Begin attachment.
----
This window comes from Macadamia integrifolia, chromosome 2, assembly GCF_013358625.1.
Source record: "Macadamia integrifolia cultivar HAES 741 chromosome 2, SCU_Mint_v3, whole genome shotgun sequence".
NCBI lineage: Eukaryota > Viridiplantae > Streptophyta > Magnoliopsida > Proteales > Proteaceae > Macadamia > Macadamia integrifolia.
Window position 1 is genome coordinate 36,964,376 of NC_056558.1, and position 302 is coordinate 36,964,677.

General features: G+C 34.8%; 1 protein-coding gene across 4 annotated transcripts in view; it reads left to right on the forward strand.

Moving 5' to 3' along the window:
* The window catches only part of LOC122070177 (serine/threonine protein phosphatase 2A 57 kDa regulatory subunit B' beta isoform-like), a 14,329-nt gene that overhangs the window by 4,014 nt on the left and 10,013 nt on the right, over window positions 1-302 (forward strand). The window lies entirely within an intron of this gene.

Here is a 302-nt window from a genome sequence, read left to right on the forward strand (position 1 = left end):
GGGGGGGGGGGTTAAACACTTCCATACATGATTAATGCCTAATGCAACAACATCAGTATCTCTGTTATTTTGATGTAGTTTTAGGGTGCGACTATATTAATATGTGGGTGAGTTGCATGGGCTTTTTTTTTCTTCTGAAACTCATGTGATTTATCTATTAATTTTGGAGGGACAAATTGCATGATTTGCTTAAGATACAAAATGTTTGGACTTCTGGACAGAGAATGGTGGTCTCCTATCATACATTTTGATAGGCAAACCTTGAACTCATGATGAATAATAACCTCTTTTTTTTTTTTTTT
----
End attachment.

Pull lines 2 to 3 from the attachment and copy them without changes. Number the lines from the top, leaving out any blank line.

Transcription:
Source record: "Macadamia integrifolia cultivar HAES 741 chromosome 2, SCU_Mint_v3, whole genome shotgun sequence".
NCBI lineage: Eukaryota > Viridiplantae > Streptophyta > Magnoliopsida > Proteales > Proteaceae > Macadamia > Macadamia integrifolia.